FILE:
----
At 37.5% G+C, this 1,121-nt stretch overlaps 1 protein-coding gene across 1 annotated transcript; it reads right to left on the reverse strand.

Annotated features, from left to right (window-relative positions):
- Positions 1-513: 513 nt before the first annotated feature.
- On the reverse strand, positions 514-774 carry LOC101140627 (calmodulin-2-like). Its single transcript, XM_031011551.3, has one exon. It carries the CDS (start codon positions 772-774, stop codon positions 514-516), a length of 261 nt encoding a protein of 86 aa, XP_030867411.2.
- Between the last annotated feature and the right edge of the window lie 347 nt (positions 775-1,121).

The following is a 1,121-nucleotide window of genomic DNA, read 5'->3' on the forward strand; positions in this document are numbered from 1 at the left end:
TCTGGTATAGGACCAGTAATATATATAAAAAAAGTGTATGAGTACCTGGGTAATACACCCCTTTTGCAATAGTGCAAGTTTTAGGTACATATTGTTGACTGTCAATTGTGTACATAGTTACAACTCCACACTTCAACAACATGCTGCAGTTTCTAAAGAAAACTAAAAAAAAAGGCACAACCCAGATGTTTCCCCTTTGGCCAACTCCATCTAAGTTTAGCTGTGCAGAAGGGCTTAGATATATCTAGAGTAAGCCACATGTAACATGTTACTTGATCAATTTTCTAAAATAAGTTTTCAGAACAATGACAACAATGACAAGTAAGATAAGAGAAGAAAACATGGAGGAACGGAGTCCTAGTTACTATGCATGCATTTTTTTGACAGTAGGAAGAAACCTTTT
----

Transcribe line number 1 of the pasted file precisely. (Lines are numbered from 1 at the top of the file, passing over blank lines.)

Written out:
At 37.5% G+C, this 1,121-nt stretch overlaps 1 protein-coding gene across 1 annotated transcript; it reads right to left on the reverse strand.